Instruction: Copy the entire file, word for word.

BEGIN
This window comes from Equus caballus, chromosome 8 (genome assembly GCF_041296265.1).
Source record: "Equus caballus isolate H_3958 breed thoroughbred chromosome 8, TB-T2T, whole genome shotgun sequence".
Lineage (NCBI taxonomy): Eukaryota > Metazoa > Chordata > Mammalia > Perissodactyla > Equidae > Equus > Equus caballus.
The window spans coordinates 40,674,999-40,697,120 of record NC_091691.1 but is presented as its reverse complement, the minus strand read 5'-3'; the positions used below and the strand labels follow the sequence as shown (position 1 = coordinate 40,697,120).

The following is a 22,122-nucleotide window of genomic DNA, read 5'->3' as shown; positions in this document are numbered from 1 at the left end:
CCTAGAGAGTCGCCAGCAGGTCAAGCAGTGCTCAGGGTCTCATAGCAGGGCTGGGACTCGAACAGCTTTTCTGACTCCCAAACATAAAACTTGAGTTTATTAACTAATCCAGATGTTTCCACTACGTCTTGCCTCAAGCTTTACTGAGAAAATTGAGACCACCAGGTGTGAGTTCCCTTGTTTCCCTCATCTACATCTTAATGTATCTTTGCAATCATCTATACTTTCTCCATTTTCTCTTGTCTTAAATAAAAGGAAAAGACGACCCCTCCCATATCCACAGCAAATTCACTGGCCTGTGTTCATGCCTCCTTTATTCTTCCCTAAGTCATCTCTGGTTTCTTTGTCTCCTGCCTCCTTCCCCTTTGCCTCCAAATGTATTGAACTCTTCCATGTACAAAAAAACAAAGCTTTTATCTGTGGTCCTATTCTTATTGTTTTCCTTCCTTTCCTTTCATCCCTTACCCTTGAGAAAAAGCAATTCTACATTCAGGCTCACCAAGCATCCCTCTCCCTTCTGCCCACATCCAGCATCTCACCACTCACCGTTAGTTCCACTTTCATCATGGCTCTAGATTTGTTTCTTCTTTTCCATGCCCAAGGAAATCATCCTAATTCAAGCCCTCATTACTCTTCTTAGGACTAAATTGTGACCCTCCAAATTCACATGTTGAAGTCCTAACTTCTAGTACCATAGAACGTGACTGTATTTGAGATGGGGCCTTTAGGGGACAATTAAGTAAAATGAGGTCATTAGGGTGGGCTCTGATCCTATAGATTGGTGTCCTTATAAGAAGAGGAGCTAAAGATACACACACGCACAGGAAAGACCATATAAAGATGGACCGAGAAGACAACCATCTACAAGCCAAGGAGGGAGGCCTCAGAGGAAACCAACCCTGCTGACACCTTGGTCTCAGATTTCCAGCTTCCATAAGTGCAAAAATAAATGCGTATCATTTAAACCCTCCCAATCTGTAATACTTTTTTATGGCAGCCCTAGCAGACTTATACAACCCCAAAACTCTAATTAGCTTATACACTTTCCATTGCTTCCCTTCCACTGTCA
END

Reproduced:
This window comes from Equus caballus, chromosome 8 (genome assembly GCF_041296265.1).
Source record: "Equus caballus isolate H_3958 breed thoroughbred chromosome 8, TB-T2T, whole genome shotgun sequence".
Lineage (NCBI taxonomy): Eukaryota > Metazoa > Chordata > Mammalia > Perissodactyla > Equidae > Equus > Equus caballus.
The window spans coordinates 40,674,999-40,697,120 of record NC_091691.1 but is presented as its reverse complement, the minus strand read 5'-3'; the positions used below and the strand labels follow the sequence as shown (position 1 = coordinate 40,697,120).

The following is a 22,122-nucleotide window of genomic DNA, read 5'->3' as shown; positions in this document are numbered from 1 at the left end:
CCTAGAGAGTCGCCAGCAGGTCAAGCAGTGCTCAGGGTCTCATAGCAGGGCTGGGACTCGAACAGCTTTTCTGACTCCCAAACATAAAACTTGAGTTTATTAACTAATCCAGATGTTTCCACTACGTCTTGCCTCAAGCTTTACTGAGAAAATTGAGACCACCAGGTGTGAGTTCCCTTGTTTCCCTCATCTACATCTTAATGTATCTTTGCAATCATCTATACTTTCTCCATTTTCTCTTGTCTTAAATAAAAGGAAAAGACGACCCCTCCCATATCCACAGCAAATTCACTGGCCTGTGTTCATGCCTCCTTTATTCTTCCCTAAGTCATCTCTGGTTTCTTTGTCTCCTGCCTCCTTCCCCTTTGCCTCCAAATGTATTGAACTCTTCCATGTACAAAAAAACAAAGCTTTTATCTGTGGTCCTATTCTTATTGTTTTCCTTCCTTTCCTTTCATCCCTTACCCTTGAGAAAAAGCAATTCTACATTCAGGCTCACCAAGCATCCCTCTCCCTTCTGCCCACATCCAGCATCTCACCACTCACCGTTAGTTCCACTTTCATCATGGCTCTAGATTTGTTTCTTCTTTTCCATGCCCAAGGAAATCATCCTAATTCAAGCCCTCATTACTCTTCTTAGGACTAAATTGTGACCCTCCAAATTCACATGTTGAAGTCCTAACTTCTAGTACCATAGAACGTGACTGTATTTGAGATGGGGCCTTTAGGGGACAATTAAGTAAAATGAGGTCATTAGGGTGGGCTCTGATCCTATAGATTGGTGTCCTTATAAGAAGAGGAGCTAAAGATACACACACGCACAGGAAAGACCATATAAAGATGGACCGAGAAGACAACCATCTACAAGCCAAGGAGGGAGGCCTCAGAGGAAACCAACCCTGCTGACACCTTGGTCTCAGATTTCCAGCTTCCATAAGTGCAAAAATAAATGCGTATCATTTAAACCCTCCCAATCTGTAATACTTTTTTATGGCAGCCCTAGCAGACTTATACAACCCCAAAACTCTAATTAGCTTATACACTTTCCATTGCTTCCCTTCCACTGTCA